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Daily Pulse


Oil rose as industry data showed a decline in American stockpiles, countering speculation that the ouster of U.S. National Security Adviser John Bolton may lead to a less hawkish approach on Iran and Venezuela. Futures added as much as 1.6% in New York, after dipping 0.8% on Tuesday. The American Petroleum Institute reported a 7.23 million-barrel weekly drop in crude inventories, according to people familiar with the figures. That’s a steeper decline than forecast in a Bloomberg survey, ahead of government data due later Wednesday. Oil is still down about 12% from its peak in April as a deepening trade dispute between the U.S. and China dents the outlook for global demand.


President Trump overcame formidable odds and discouraging poll numbers to win the White House in 2016. More than a year out from the 2020 election, it appears he might have to repeat that performance to win a second term, according to a Washington Post-ABC News survey. The new poll tested Trump against five potential general election challengers, and in four of those cases, the president trails, significantly or modestly. He does worst against former vice president Joe Biden, but also runs well behind Sen. Bernie Sanders (I-Vt.), and slightly behind Sen. Elizabeth Warren (D-Mass.) and Sen. Kamala D. Harris (D-Calif.).

The U.S. Federal Reserve should get interest rates down to “zero, or less,” and then start to refinance its debt, President Donald Trump said in early Wednesday tweet. “No Inflation! It is only the naïveté of Jay Powell and the Federal Reserve that doesn’t allow us to do what other countries are already doing,” Trump continued in post, attacking Fed Chairman Jay Powell. “A once in a lifetime opportunity that we are missing because of ’Boneheads.’”


Angela Merkel rejected growing calls at home and abroad to fend off a crisis with increased spending, saying that the problem wasn’t a shortage of money for investment. Merkel told parliament on the second day of its budget debate that there were sufficient investment projects in the pipeline that needed to be fast-tracked. Her speech comes after Finance Minister Olaf Scholz on Tuesday said Germany would stick to a balanced budget but was ready to act in moments of a crisis.

Orange SA has entered the bond market for the second time in about two weeks, taking advantage of investors’ search for yield to sell hybrid notes for refinancing. The deeply subordinated 500-million euro ($551 million) issue is initially marketed with a coupon of 2.125% to 2.25%. Some proceeds will be used to refinance about 500 million euros of 4.25% hybrid notes, which have a first call date in February. France’s biggest phone company has rejoined a corporate-bond sale rush as companies lock in ultra-low borrowing costs before potential risks such as Brexit and an economic slowdown. Orange sold 2.5 billion euros of senior unsecured bonds across three tranches on Aug. 28. The deal included a seven-year note that priced with a negative yield.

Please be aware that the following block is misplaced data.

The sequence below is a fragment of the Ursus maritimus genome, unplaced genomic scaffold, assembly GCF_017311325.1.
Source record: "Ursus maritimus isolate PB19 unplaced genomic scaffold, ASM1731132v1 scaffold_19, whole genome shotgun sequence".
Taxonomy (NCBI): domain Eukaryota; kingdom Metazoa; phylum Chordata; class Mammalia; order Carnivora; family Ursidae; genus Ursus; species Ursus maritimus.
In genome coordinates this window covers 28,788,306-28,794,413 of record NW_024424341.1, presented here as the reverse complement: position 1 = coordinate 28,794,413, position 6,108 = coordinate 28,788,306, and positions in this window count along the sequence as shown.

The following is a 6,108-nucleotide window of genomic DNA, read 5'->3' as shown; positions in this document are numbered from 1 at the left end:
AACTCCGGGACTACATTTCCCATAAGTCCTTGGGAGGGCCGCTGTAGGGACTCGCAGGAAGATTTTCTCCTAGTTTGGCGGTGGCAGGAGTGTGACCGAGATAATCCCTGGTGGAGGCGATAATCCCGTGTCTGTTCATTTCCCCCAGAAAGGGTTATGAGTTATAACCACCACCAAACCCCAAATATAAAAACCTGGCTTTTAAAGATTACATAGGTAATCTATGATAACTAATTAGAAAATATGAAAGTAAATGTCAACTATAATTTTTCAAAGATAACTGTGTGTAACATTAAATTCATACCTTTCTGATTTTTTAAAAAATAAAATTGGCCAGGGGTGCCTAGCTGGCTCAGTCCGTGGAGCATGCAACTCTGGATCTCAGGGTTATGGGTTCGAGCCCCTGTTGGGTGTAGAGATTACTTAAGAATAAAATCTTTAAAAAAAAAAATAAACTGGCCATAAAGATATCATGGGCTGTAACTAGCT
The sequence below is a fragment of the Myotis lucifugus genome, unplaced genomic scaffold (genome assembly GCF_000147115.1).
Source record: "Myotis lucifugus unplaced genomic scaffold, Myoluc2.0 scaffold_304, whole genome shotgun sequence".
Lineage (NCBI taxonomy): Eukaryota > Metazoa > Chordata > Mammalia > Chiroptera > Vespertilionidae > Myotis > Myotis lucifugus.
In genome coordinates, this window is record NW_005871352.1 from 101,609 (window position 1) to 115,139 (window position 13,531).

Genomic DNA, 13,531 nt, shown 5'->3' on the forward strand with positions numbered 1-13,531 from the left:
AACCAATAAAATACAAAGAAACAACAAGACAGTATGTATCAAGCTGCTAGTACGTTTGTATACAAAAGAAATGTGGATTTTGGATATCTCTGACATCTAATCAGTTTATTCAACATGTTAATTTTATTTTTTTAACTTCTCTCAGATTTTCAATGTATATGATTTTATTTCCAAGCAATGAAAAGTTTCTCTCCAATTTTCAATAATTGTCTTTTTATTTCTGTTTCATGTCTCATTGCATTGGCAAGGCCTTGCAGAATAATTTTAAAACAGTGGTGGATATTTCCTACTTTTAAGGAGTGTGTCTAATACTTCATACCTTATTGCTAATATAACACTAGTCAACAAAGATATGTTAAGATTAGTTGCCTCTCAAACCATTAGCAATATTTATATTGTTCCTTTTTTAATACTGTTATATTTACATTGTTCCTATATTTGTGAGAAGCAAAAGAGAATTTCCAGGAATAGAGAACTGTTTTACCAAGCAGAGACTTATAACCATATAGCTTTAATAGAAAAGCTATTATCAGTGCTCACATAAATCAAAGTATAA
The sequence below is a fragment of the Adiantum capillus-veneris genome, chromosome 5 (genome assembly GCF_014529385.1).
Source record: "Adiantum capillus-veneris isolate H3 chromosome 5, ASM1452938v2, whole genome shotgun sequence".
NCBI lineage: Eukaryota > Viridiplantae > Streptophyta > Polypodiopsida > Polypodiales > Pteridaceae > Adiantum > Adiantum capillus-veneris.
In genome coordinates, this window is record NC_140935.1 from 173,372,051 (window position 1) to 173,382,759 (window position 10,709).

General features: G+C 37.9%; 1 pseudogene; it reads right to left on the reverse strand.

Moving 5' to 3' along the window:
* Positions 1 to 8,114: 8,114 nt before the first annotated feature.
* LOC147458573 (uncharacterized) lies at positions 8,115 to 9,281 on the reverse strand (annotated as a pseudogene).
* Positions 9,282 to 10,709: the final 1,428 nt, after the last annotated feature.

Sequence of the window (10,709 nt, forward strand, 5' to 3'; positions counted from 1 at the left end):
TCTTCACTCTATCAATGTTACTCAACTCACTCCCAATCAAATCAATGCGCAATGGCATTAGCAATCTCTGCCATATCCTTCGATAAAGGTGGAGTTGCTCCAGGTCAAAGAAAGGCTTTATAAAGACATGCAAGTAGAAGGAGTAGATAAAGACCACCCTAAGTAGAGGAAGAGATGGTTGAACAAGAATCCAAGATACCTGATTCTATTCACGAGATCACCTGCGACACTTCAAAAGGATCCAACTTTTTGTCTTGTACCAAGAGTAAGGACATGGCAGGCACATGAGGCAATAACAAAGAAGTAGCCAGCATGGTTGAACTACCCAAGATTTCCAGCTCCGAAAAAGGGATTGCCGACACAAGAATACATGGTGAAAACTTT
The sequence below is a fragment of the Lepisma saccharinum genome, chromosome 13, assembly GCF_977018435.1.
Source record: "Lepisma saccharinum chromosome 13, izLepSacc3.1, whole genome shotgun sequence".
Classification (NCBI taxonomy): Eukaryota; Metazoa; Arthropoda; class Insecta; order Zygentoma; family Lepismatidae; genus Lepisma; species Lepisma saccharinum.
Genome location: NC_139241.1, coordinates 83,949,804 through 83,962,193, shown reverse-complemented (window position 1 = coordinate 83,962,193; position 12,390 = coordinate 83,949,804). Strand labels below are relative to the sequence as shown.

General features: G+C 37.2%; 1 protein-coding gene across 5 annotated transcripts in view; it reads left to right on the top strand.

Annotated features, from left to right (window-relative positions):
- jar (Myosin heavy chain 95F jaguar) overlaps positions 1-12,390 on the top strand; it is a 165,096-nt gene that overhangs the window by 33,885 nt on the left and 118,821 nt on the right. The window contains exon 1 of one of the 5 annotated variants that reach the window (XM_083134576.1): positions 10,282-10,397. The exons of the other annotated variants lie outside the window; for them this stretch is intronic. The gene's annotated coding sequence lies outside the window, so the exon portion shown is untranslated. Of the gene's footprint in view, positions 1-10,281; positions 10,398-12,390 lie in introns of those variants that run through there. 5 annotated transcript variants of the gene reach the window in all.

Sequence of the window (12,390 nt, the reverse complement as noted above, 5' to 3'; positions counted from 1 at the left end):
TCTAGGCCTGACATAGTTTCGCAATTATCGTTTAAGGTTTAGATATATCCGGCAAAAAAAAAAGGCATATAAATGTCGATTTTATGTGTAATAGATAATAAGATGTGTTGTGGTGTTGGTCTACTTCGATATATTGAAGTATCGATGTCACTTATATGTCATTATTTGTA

China announced a range of U.S. goods to be exempted from 25% extra tariffs put in place last year, as the government seeks to ease the impact from the trade war without lifting charges on major agricultural items like soybeans and pork. Pharmaceuticals and lubricant oil are among exclusions to levies on imports announced by the Ministry of Finance on its website on Wednesday. The exemptions, effective from Sept. 17 to Sept. 16 2020, will cover 16 categories of products worth about $1.65 billion, according to Bloomberg calculations based on China’s 2018 trade data.

The author

Michel Doucet

Michel Doucet

Vice-President and Portfolio Manager
After obtaining a Bachelor's degree from the Faculty of Social Sciences at the Université du Québec in Montréal and his Master’s degree, Michel Doucet began his career as a junior economist at the National Bank head office in Montreal. In 1992 he joined the institutional equities and fixed income group at Lévesque Beaubien Geoffrion as an economist and market analyst. Over the years, he has led various projects related to the North American and international economies as well as Canadian public finances. In 1996, the team of institutional economists to which he belongs was ranked first in Canada by Brendan Wood International. In August 1997, Mr. Doucet joined the personal services division of Lévesque Beaubien Geoffrion where he served as an economist, fixed income market analyst and vice president. In 2004, he joined the Desjardins Securities full service team as Vice President. He now occupies the roles of fixed income strategist, economist and portfolio manager. He manages the Securities Portfolio Advisory Group, advisor marketing and distribution of financial planning and insurance.